The Situation: The Government Accountability Office (GAO) recently held that a bid need not contain all of the information listed in the Federal Acquisition Regulation (FAR clause 52.225-9) to qualify for the "unreasonable cost" exception to the Buy American Act (BAA).

The Result: The decision requires agencies to analyze the contents of a bid, rather than mechanically rejecting it on a technicality.

Looking Ahead: A company can protest a rejected bid so long as the missing information would not allow the bidder to later alter its price or relative standing.

The GAO recently sustained a protest finding that it was unreasonable for the Department of Energy (DOE) to reject a bid simply because it failed to strictly comply with all of the requirements for an exception to the BAA. In Addison Constr. Co., B-416525 (Sept. 4, 2018), Addison Construction Company submitted a bid to construct a capacitor bank for DOE in Arizona. Addison's bid informed DOE that a portion of the construction materials used would be foreign, not domestic. Addison's bid requested an exception to the BAA pursuant to FAR clause 52.225-9, available when the cost of domestic construction material is "unreasonable" (i.e., it exceeds the cost of foreign material by more than six percent).

Under FAR clause 52.225-9, a contractor seeking an exception to the BAA construction materials requirement on the basis of unreasonable cost must include the following with its bid: price, quantity, unit of measure, and a description of the foreign and domestic materials at issue, along with a detailed justification for the use of foreign construction materials, a "reasonable survey of the market," and a completed price comparison table in the format provided in FAR clause 52.225-9(d). In addition, the clause requires the contractor to provide the time of delivery or availability of the materials, the location of the construction project, specific supplier information (including the name, address, and telephone number for the supplier, and a copy of the supplier's response or a summary thereof), and "other applicable supporting information."

Addison's bid included much of this information, but failed to provide the name, address, telephone number, and contact information for the suppliers that had been surveyed, a copy of such suppliers' responses, or any other supporting information. As a result, DOE rejected the bid as nonresponsive. Addison protested the rejection to GAO.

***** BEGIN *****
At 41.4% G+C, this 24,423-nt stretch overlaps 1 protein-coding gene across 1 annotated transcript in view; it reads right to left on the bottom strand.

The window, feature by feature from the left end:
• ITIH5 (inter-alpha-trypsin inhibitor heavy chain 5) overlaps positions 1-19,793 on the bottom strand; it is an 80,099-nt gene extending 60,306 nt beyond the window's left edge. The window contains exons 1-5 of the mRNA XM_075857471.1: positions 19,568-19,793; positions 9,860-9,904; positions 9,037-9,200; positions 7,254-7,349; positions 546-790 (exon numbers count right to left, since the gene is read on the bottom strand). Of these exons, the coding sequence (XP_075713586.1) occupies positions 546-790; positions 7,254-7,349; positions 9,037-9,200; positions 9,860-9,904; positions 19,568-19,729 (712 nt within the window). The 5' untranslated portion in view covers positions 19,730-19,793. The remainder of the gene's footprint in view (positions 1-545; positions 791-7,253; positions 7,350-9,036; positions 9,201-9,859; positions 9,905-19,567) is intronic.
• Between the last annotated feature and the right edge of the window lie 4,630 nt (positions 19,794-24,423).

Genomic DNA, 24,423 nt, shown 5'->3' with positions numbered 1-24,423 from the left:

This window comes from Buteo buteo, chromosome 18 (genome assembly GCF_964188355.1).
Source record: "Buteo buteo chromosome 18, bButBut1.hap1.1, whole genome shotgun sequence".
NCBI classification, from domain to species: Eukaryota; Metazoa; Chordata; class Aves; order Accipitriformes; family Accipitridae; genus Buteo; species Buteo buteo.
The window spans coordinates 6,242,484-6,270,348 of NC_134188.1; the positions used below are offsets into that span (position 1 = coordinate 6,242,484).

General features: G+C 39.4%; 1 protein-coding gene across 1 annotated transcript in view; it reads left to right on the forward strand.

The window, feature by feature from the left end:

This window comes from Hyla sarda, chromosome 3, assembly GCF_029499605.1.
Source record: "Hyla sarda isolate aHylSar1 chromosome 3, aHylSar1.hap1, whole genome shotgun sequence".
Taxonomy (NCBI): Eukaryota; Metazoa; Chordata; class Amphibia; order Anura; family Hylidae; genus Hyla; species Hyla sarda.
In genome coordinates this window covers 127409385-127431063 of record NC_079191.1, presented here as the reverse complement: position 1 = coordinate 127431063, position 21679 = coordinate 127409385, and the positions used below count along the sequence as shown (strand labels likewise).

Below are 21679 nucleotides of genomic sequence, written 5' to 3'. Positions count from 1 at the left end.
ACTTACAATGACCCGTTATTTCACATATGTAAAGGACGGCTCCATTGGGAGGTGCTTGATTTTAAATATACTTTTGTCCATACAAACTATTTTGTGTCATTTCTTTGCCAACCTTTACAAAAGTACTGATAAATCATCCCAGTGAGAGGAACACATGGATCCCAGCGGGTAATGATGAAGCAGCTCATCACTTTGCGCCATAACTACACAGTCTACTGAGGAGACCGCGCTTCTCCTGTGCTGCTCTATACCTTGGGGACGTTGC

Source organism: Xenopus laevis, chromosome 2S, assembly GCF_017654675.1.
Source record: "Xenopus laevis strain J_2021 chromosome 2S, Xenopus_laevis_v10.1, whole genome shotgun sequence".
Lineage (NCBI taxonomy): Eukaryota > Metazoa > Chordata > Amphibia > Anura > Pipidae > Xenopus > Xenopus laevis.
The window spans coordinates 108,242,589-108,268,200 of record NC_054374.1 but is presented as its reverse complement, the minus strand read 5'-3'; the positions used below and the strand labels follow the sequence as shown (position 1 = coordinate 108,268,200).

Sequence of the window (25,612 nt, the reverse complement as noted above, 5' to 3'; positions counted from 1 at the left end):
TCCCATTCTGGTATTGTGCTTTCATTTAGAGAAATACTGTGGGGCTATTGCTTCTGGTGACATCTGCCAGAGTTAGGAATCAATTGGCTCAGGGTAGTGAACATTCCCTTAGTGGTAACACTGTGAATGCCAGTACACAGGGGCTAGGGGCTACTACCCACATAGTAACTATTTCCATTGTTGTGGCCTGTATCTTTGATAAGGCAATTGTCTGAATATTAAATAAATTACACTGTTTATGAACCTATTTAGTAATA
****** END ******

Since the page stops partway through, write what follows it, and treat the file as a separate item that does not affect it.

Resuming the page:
GAO sustained the protest, finding that DOE's rejection of the bid was unreasonable. Rather than simply rejecting the bid, GAO found that the agency should have conducted its own investigation to determine the applicability of the requested BAA exception, since the missing information was not the type of information that would enable a bidder to alter or amend the price or relative standing of its bid after submission.

This holding is encouraging for companies and cost-conscious federal customers, as it demonstrates a pragmatic approach to the BAA exception and requires agencies to analyze the contents of a bid, rather than mechanically rejecting it on a technicality. While bidders and offerors should always ensure they submit a complete bid or proposal, the Addison Constr. Co. decision provides companies with some measure of comfort that their bids may not be rejected solely because of a failure to include all of the information required by FAR clause 52.225-9, so long as the missing information would not allow the bidder to later alter its price or relative standing.

Three Key Takeaways

  1. While bidders and offerors should always ensure they submit a complete and well-written bid or proposal, agencies should not reject a bid solely because it fails to include all of the information required by FAR clause 52.225-9.
  2. If an agency rejects a bid as nonresponsive under FAR clause 52.225-9, a company may be able to find relief through a GAO protest, so long as the missing information would not allow the bidder to alter its price or relative standing after bid submission.
  3. If a bid fails to include all of the required information to demonstrate eligibility for the "unreasonable cost" exception to the BAA, an agency may be required to conduct its own investigation to determine the applicability of the exception.